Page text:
Alex and Vivienne’s father Reverend Fox have a long but fruitful discussion of Alex, his family, his prospects, and his role in Vivienne’s life. And it is as he’s defending himself to a woman’s father, no easy task Alex discovers, that he realizes his true feelings for her. The good Reverend isn’t going to hand out carte blanc for Alex to barge back into Vivienne’s life, especially after her traumatic experience. As Daddy says, she’s had her faith and trust in men badly damaged.
Vivienne discovers that the effects of the attack on her have shaken her badly. She defended herself valiantly and successfully, also ensuring that her maid was safe, but the bruises, aches and stiff muscles are the visible and tangible signs of the emotional distress she now feels. Her confidence has plummeted and she now deeply regrets the legacy that has brought her to this pass. Luckily, Alex is determined to woo and wed her. She might have refused his first proposal since she though it was made at her father’s urging, or to salvage her reputation, but he tells her straight out (though gently and with humor) that he will win her in the end.
Vivienne decides to continue to keep the knowledge of her fortune away from Alex as she still hopes he wants to marry her for love and to avoid having all the money men haggle over hers before the wedding. She wants some say in the matter. She also still wants to go after the man who attacked her regardless of any threat to her reputation. It’s being tossed about in London like a dog with a bone anyway so why should she shrink and hide? Alex has matters well in hand though and will avenge his lady love and salvage all – publicly too. The way he neatly turns the situation in Vivienne’s favor is masterful to watch unfold.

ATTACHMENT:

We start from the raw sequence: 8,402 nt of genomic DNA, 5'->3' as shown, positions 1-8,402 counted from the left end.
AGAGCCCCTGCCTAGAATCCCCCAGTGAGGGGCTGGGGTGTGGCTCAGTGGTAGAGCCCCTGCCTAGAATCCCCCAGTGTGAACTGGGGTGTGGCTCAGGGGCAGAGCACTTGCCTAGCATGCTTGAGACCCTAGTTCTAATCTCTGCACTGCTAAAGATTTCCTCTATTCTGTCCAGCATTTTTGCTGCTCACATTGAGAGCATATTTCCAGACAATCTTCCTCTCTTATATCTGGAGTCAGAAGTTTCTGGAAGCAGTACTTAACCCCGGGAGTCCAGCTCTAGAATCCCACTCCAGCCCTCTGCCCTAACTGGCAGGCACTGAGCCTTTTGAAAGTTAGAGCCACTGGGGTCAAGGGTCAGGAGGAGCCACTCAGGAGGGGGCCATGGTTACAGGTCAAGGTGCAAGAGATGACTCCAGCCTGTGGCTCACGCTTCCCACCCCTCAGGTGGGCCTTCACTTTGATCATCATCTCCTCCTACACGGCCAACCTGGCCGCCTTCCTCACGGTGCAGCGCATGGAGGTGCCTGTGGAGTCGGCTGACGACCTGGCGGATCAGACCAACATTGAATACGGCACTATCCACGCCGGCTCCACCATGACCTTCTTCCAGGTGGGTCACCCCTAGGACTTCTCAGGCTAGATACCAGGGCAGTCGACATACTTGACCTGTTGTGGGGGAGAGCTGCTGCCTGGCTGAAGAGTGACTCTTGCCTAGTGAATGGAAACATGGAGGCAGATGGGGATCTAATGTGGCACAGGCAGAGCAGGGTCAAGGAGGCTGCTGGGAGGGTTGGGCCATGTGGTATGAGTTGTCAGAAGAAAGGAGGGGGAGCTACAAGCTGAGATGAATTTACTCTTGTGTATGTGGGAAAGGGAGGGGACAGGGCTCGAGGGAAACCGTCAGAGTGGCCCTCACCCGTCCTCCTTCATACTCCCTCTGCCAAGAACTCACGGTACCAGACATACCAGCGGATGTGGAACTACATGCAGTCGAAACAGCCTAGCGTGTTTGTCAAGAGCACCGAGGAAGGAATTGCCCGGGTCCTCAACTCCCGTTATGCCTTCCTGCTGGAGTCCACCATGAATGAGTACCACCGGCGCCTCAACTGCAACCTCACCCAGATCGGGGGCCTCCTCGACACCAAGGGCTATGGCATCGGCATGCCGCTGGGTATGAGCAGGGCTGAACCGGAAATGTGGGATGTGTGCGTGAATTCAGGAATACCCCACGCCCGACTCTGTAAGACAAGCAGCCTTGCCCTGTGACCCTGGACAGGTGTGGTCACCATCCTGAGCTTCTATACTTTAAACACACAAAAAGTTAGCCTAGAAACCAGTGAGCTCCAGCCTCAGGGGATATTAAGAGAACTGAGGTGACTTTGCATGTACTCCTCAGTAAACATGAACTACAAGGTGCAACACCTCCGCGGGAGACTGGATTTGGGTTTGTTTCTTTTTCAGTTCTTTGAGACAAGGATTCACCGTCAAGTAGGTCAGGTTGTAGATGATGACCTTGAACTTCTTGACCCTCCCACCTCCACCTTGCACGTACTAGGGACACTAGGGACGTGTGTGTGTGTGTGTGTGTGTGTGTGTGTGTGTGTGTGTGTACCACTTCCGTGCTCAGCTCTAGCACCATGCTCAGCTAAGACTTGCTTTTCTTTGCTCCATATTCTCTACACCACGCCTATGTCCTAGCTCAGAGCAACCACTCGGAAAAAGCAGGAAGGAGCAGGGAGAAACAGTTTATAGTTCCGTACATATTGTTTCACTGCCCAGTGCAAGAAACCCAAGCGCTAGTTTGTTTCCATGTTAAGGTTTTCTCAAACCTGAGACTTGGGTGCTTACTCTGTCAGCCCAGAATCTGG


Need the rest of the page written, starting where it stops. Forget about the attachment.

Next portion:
Alex and Vivienne develop a truly lovely relationship. Jokey, teasing, humorous, down to earth, admiring. They also deeply respect how the other has dealt with life with little or no money. When push finally comes to shove and Alex is faced with his options to either propose to Vivienne whom he still think is is poor, wait for a rich woman or possibly watch Vivienne be married to another man, he discovers his choice is actually very clear and then proceeds with a way he feels will allow him to wed the woman he loves.
Vivienne’s body takes a little while to heal as does her mind and fears. Thank goodness there’s no “love cure” to be seen. Her father has raised her to be a thinking person and after a lifetime of watching her minister father deal with problems, she’s well versed on how to manage – which she shows in her adroit handling of Alex and revealing the extent of her inheritance. She can also manage a chaperone and make her new mother-in-law feel valued and respected. Vivienne’s a class act, Alex is down to earth and they fit together beautifully. With a few little historical niggles here and there, this one is charming to read. B+